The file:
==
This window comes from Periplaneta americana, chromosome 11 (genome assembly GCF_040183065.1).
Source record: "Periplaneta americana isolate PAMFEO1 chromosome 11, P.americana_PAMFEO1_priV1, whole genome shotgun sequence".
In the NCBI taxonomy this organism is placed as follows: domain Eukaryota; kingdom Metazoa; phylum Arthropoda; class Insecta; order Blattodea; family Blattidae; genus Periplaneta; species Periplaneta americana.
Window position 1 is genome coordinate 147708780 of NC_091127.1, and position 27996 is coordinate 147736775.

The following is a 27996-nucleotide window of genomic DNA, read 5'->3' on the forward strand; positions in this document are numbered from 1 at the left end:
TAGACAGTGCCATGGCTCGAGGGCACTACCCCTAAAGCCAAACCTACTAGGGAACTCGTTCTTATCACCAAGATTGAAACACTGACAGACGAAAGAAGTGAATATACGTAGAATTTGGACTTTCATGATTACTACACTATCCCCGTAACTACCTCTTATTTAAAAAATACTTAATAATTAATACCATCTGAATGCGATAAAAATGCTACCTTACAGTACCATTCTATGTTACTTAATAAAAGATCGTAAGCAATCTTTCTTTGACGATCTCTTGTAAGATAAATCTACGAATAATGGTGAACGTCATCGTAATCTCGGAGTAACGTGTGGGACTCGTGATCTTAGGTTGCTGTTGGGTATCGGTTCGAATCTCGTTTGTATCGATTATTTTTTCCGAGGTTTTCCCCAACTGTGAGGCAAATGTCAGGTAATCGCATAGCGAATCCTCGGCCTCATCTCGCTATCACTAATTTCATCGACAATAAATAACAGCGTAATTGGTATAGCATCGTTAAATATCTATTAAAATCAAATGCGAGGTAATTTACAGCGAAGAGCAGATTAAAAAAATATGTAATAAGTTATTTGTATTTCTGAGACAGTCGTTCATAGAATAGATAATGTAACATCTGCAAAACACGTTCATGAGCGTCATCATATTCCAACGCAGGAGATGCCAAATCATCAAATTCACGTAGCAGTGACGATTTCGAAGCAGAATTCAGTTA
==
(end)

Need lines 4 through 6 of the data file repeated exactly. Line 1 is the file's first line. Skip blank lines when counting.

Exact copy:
Window position 1 is genome coordinate 147708780 of NC_091127.1, and position 27996 is coordinate 147736775.

The following is a 27996-nucleotide window of genomic DNA, read 5'->3' on the forward strand; positions in this document are numbered from 1 at the left end:
TAGACAGTGCCATGGCTCGAGGGCACTACCCCTAAAGCCAAACCTACTAGGGAACTCGTTCTTATCACCAAGATTGAAACACTGACAGACGAAAGAAGTGAATATACGTAGAATTTGGACTTTCATGATTACTACACTATCCCCGTAACTACCTCTTATTTAAAAAATACTTAATAATTAATACCATCTGAATGCGATAAAAATGCTACCTTACAGTACCATTCTATGTTACTTAATAAAAGATCGTAAGCAATCTTTCTTTGACGATCTCTTGTAAGATAAATCTACGAATAATGGTGAACGTCATCGTAATCTCGGAGTAACGTGTGGGACTCGTGATCTTAGGTTGCTGTTGGGTATCGGTTCGAATCTCGTTTGTATCGATTATTTTTTCCGAGGTTTTCCCCAACTGTGAGGCAAATGTCAGGTAATCGCATAGCGAATCCTCGGCCTCATCTCGCTATCACTAATTTCATCGACAATAAATAACAGCGTAATTGGTATAGCATCGTTAAATATCTATTAAAATCAAATGCGAGGTAATTTACAGCGAAGAGCAGATTAAAAAAATATGTAATAAGTTATTTGTATTTCTGAGACAGTCGTTCATAGAATAGATAATGTAACATCTGCAAAACACGTTCATGAGCGTCATCATATTCCAACGCAGGAGATGCCAAATCATCAAATTCACGTAGCAGTGACGATTTCGAAGCAGAATTCAGTTA